MANILA, PHILIPPINES (29 June 2020) — The Asian Development Bank (ADB) has approved a $26.5 million loan to help local government units (LGUs) across the Philippines boost revenue by adopting new digital tools for local real property tax valuation and collection.
The Local Governance Reform Project will help LGUs improve real property tax collection by strengthening property valuation mechanisms, introducing new digital tools for transparent and accurate reporting, and updating tax maps and property valuation assessments. It will help LGUs build a cadre of competent, professional local assessors through capacity development and knowledge partnerships.
“Local governments play a critical role in poverty reduction. Mobilizing local revenue in an efficient, equitable, and transparent manner is vital to local governments’ goal of delivering accessible, quality public services,” said ADB Senior Public Management Specialist for Southeast Asia Robert Boothe. “This new project will provide the digital tools, systems, and local staff training needed to help local governments raise revenue.”
The revenue reforms supported by the project are part of the government’s Comprehensive National Tax Reform Program. Prior to these reforms, technical and institutional challenges had resulted in significant losses in real property tax collection by local governments. Some estimates put forgone property tax collection as high as 30 billion pesos ($600 million) from 2004–2016.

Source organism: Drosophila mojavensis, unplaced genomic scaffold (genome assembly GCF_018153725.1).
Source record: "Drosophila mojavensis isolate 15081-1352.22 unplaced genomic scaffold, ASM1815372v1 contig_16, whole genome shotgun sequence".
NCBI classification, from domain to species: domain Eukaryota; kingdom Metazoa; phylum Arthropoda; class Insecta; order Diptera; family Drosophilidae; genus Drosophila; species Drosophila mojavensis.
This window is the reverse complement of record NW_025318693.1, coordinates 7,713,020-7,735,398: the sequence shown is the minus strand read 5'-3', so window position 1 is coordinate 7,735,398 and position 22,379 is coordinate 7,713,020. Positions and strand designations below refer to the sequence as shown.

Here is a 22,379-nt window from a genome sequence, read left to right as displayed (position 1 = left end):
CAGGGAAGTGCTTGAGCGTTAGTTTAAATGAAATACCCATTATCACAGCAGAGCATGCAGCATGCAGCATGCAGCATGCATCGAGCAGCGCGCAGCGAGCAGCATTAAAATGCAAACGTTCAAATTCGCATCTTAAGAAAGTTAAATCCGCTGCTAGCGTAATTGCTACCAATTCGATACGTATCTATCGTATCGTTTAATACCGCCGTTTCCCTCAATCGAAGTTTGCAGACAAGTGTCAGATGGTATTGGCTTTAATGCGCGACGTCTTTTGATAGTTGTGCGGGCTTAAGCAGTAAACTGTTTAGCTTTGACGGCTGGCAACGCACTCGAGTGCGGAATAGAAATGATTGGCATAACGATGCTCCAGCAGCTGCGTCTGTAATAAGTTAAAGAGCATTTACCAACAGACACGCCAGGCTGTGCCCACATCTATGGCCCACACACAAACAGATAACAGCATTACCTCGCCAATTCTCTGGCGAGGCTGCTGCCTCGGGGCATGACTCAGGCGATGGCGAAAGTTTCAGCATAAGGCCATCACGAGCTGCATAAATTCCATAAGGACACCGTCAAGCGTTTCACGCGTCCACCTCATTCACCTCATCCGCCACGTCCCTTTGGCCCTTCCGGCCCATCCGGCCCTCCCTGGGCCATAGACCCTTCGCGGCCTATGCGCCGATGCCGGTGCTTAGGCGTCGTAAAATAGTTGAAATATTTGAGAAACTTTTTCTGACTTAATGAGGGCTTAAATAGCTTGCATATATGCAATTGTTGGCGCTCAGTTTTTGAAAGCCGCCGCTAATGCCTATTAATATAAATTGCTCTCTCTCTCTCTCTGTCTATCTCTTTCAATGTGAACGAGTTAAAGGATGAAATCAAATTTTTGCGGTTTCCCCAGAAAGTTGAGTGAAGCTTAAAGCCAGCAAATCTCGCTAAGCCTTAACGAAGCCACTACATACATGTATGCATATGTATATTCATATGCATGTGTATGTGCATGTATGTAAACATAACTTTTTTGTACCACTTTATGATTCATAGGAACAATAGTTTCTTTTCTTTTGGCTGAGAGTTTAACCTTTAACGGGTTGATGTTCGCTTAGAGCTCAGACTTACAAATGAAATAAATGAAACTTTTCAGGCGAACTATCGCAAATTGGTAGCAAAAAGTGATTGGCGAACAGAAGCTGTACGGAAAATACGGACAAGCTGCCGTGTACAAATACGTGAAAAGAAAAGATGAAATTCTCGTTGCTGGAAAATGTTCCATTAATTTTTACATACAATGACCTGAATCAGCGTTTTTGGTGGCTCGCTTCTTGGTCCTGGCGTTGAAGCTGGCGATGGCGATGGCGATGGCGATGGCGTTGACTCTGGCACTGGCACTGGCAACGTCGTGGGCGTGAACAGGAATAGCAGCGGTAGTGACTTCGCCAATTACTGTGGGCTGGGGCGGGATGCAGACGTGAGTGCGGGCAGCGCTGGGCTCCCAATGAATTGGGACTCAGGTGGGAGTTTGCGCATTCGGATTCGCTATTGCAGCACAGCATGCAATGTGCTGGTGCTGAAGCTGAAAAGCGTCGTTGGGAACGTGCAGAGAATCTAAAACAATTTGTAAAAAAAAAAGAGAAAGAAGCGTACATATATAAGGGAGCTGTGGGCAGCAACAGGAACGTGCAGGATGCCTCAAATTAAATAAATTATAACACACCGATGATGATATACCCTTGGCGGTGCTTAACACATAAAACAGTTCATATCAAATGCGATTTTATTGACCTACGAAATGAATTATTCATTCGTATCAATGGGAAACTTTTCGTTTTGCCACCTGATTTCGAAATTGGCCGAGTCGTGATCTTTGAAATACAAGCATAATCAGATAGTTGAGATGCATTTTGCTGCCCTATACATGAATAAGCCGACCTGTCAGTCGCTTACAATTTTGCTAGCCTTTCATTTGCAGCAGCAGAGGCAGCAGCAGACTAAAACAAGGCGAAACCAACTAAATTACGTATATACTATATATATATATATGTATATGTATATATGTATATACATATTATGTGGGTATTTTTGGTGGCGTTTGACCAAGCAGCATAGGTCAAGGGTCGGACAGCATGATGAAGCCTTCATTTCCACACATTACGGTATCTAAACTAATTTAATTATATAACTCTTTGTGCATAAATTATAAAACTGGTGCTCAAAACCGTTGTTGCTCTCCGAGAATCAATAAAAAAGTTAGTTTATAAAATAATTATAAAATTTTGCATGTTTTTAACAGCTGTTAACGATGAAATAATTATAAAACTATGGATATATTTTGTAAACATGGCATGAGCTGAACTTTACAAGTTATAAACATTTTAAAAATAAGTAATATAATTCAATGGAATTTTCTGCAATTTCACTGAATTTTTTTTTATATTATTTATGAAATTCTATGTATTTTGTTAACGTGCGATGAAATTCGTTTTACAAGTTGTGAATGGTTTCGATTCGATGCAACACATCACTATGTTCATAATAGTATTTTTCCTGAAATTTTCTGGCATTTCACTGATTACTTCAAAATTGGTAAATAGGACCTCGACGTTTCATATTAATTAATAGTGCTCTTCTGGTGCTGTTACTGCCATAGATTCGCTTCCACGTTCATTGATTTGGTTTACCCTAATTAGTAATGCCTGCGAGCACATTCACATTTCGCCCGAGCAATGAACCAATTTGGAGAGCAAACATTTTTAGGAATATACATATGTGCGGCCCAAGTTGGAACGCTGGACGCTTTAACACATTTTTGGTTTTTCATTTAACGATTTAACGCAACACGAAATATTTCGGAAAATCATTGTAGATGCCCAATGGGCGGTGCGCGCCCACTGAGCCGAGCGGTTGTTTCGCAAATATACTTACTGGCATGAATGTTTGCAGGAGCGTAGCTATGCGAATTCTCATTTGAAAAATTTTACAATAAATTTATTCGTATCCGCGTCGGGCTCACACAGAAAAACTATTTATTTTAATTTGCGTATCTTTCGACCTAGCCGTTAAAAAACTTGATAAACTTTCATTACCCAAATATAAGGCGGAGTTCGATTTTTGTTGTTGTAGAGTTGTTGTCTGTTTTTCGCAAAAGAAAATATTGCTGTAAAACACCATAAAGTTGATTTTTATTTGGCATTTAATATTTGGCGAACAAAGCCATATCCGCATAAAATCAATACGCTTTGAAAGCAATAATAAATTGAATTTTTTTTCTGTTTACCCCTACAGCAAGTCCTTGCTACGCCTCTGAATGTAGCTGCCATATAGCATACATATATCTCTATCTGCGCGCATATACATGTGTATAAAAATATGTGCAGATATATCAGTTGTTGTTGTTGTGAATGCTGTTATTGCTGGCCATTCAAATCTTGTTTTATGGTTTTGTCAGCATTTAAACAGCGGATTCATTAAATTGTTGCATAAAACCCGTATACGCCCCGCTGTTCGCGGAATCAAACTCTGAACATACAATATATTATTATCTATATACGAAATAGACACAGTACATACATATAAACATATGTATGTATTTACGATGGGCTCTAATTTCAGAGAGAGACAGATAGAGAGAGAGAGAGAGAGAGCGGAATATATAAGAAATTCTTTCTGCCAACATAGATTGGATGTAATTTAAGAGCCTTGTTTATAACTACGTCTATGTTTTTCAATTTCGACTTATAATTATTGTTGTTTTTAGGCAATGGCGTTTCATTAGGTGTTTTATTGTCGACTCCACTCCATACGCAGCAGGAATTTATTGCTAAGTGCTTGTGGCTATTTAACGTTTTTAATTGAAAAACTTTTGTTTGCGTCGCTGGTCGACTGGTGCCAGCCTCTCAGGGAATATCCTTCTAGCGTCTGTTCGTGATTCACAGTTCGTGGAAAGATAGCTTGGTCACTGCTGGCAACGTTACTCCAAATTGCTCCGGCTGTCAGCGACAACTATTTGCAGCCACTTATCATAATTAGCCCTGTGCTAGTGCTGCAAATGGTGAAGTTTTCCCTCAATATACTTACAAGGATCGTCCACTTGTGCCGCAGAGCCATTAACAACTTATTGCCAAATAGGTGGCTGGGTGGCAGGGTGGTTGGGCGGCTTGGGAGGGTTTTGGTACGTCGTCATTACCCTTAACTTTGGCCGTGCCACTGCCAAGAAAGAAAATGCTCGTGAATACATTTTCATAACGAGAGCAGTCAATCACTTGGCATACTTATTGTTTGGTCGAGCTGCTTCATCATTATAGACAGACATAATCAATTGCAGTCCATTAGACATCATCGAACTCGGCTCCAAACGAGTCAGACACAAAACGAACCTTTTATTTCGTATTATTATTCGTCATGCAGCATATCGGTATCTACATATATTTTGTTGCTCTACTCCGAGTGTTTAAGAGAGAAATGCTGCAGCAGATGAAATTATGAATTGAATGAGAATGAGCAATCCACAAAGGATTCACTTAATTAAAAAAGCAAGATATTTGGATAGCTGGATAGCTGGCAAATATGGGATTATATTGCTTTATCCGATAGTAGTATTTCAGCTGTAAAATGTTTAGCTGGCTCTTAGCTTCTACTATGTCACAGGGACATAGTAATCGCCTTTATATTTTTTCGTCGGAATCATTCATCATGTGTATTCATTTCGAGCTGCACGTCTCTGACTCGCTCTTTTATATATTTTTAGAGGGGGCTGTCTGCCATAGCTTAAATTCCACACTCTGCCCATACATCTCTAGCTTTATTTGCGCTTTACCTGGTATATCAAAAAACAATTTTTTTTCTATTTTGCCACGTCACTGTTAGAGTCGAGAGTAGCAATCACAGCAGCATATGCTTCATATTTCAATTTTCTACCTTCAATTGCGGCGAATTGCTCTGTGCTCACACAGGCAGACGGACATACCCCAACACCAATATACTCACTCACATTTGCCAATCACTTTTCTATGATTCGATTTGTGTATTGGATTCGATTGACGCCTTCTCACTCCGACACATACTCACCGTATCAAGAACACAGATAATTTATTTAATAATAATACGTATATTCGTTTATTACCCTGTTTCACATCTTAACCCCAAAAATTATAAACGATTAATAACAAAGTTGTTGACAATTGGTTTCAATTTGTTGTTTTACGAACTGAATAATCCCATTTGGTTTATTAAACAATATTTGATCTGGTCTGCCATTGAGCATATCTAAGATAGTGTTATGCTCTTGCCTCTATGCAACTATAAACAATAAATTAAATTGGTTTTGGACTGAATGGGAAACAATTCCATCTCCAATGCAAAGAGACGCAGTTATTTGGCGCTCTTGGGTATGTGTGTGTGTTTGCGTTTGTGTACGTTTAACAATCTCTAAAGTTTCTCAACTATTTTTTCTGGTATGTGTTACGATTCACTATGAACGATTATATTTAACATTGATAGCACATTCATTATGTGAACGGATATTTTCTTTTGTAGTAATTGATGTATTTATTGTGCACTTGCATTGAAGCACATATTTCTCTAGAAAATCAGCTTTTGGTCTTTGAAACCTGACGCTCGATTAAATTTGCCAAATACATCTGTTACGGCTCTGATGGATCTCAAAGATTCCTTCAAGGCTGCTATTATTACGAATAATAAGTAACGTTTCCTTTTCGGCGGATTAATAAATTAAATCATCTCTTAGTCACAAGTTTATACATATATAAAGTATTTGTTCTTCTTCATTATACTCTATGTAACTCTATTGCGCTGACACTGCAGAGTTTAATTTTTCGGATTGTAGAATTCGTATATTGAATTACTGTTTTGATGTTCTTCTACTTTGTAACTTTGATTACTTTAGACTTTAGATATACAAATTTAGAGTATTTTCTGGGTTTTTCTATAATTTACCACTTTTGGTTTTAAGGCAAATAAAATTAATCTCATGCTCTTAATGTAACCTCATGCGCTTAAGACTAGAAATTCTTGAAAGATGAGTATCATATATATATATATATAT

Since 2006, ADB has supported the Philippines’ efforts to improve efficiency, accountability, and transparency in local governments’ financial management and service delivery. In 2019, ADB approved a $300 million policy-based loan for the Local Governance Reform Program, which aims at helping the government create a legal and institutional framework for local revenue mobilization. The new project will support the implementation of these policy reforms at the national and local levels.
ADB is committed to achieving a prosperous, inclusive, resilient, and sustainable Asia and the Pacific, while sustaining its efforts to eradicate extreme poverty. Established in 1966, it is owned by 68 members—49 from the region.